Rhode Island
 

Vanderbilt Mansions


During the 1870s to the 1920s, the affluent Vanderbilt family commissioned the very best and most expensive architectural and interior design firms to build a seriess of townhouses in New York and mansions in the East Coast. Most of the Vanderbilt houses, because of their unequalled historic beauty and breathtaking magnificence, are now designated as National Historic Landmarks.

 

The architects of the Vanderbilt homes include Richard Morris Hunt, Charles B. Atwood, George B. Post, Addison Mizner, Warren and Wetmore, McKim, Mead and White, Carrere and Hastings, and Horrace Trumbauer.

 

The wealthy American-Anglo Vanderbilt Family had Dutch roots. They were probably the most affluent of families during the 1800s when Cornelius Vanderbilt founded shipping and railroad empires. Cornelius Vanderbilt is regarded as the tenth wealthiest person in history.

One of the vanderbilt mansions
His descendants spent unbelievable sums of money on the construction of lavish homes while he himself preferred more modest construction.

Frederick William Vanderbilt commissioned McKim, Mead and White to build Hyde Park in New York in 1896. Hyde Park is now known as the Vanderbilt Mansion National Historic Site. Frederick William also built the Rough Point mansion in Newport. William Kissam Vanderbilt had architect Richard Morris Hunt design three homes for him. They are his townhouse at Fifth Avenue, New York; the Idle Hour mansion in Oakdale, Long Island, New York; and the Marble House in Newport, Rhode Island. In 1910, William Kissam II hired Warren and Wetmore to build Eagleís Nest in Centerport, New York. George Washington Vanderbilt II again commissioned Richard Morris Hunt to build Bitmore in Asheville, North Carolina.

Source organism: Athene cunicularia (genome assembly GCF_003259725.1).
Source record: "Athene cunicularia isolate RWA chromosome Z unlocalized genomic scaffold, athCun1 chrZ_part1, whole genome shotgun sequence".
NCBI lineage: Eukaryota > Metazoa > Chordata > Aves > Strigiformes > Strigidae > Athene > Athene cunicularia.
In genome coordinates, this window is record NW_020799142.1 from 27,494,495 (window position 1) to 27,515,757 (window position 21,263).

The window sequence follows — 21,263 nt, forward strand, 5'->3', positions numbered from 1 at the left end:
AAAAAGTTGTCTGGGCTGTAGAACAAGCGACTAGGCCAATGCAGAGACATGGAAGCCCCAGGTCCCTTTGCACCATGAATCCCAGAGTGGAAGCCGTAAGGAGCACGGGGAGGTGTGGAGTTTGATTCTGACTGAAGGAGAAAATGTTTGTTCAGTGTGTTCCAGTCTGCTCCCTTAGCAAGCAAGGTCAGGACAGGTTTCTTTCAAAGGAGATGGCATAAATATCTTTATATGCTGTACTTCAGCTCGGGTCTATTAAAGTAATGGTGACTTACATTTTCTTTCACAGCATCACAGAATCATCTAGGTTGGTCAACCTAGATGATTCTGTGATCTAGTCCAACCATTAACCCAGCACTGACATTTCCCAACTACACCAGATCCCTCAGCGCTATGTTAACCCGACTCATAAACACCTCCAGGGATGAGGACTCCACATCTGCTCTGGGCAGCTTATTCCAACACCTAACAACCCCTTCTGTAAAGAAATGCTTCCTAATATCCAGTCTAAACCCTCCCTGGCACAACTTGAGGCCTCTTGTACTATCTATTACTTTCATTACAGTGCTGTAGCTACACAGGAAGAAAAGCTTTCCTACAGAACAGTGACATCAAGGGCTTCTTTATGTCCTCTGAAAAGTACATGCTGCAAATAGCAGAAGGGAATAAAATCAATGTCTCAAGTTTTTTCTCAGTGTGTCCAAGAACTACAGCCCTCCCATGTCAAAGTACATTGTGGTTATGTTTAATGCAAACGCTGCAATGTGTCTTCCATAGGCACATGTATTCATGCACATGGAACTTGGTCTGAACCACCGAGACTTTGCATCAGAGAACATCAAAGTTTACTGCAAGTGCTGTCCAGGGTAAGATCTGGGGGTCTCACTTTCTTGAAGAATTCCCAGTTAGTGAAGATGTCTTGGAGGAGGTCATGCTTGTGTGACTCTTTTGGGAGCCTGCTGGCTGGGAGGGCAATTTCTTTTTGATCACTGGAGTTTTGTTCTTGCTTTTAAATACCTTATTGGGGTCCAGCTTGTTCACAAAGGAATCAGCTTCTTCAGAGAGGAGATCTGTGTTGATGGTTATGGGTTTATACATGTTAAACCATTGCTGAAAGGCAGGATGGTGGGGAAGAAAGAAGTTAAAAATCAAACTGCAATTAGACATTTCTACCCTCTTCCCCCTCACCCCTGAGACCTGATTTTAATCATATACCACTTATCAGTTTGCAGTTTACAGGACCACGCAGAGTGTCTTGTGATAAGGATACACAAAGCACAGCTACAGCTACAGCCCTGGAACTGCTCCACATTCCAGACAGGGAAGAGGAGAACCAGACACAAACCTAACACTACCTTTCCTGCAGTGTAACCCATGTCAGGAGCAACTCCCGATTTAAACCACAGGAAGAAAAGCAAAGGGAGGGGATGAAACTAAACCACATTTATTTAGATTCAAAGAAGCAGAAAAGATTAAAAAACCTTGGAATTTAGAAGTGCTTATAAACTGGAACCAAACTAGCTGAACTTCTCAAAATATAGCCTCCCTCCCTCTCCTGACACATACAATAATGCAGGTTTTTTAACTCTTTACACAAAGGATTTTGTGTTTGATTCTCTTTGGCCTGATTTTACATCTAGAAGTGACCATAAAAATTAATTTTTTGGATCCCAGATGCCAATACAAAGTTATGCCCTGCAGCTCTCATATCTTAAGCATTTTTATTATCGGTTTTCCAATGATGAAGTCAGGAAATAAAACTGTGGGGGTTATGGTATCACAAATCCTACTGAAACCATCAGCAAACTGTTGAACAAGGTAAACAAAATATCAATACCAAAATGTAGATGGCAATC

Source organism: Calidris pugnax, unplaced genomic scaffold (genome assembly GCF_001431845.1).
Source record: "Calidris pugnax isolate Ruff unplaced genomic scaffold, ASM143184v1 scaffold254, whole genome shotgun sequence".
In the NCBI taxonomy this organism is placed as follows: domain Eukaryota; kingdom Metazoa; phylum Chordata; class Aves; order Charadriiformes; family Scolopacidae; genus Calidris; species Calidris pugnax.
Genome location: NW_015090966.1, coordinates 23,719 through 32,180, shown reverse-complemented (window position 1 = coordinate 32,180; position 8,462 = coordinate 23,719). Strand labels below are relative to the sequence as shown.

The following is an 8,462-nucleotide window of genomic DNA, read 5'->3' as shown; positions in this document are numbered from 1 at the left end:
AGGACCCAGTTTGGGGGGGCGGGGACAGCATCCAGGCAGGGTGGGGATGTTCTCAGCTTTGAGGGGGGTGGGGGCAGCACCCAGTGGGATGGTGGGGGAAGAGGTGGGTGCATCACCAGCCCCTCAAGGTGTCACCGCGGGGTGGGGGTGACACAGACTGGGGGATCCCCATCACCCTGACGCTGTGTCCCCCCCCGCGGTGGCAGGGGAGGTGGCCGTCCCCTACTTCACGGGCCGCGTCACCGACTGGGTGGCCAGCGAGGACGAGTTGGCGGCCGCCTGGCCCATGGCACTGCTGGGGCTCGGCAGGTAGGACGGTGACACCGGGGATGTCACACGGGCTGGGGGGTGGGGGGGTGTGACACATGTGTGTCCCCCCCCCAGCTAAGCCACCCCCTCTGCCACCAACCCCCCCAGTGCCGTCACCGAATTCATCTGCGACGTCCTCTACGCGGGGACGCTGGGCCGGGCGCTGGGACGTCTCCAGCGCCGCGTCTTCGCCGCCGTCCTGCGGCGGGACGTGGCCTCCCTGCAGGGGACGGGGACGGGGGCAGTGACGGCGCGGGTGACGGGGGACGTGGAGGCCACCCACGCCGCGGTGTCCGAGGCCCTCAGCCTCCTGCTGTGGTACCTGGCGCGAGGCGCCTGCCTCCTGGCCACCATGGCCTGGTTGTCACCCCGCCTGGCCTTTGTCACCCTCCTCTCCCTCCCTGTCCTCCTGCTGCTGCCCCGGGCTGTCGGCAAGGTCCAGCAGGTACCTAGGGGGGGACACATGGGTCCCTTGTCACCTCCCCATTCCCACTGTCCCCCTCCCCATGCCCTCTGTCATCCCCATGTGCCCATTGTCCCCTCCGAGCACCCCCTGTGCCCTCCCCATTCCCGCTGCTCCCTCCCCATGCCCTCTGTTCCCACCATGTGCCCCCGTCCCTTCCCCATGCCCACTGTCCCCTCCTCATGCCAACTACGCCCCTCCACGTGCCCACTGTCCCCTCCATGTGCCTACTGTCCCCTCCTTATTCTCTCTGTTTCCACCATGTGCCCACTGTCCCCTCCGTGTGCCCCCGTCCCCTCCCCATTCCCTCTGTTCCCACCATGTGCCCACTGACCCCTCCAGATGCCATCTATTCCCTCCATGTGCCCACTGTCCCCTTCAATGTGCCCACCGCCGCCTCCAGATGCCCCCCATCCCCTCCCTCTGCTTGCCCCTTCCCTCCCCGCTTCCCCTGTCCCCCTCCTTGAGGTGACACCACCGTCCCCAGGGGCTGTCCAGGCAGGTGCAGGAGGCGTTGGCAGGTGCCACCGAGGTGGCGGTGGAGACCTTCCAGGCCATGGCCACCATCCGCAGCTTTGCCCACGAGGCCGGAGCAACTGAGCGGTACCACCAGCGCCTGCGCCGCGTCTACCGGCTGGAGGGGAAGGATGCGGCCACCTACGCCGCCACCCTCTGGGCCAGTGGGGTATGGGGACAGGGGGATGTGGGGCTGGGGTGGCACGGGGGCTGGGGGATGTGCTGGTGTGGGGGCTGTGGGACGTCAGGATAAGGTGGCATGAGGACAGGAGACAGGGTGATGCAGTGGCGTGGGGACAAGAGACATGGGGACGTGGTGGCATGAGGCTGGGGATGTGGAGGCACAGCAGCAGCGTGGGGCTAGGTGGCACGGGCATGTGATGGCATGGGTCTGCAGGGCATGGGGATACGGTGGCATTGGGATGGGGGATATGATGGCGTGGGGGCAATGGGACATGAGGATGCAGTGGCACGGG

It is the largest residence in the entire United States. Also designed by Hunt is Cornelius Vanderbilt IIís Breakers mansion in Newport, Rhode Island. He has another house in New York which was built by George B. Post. Florence Vanderbilt, wife of Hamilton Twombly, looked to McKim, Mead and White to build Florham in Covent Station, New Jersey. Florham now serves as the Administration Building of Farleigh Dickinson University. Emily Thorn Vanderbilt, William Douglas Sloans wife, was responsible for the construction of the Elm Court in Lenox, Massachusetts. In all of America, it is the largest residential example of shingle-style architecture. In 1919, the Elm Court Talks were held at Elm Court. These talks led to the founding of The League of Nations and to the conception of the Treaty of Versailles.

 

The Vanderbilts were the leaders of the elite society, but during the mid 1900s, the familyís high standing suffered a major collapse, and the Fall of the House of Vanderbilt began. Their Fifth Avenue mansions were demolished, and the other Vanderbilt houses were sold. Many of the Gilded Age mansions in Newport are now managed as museums by the Preservation Society of Newport County.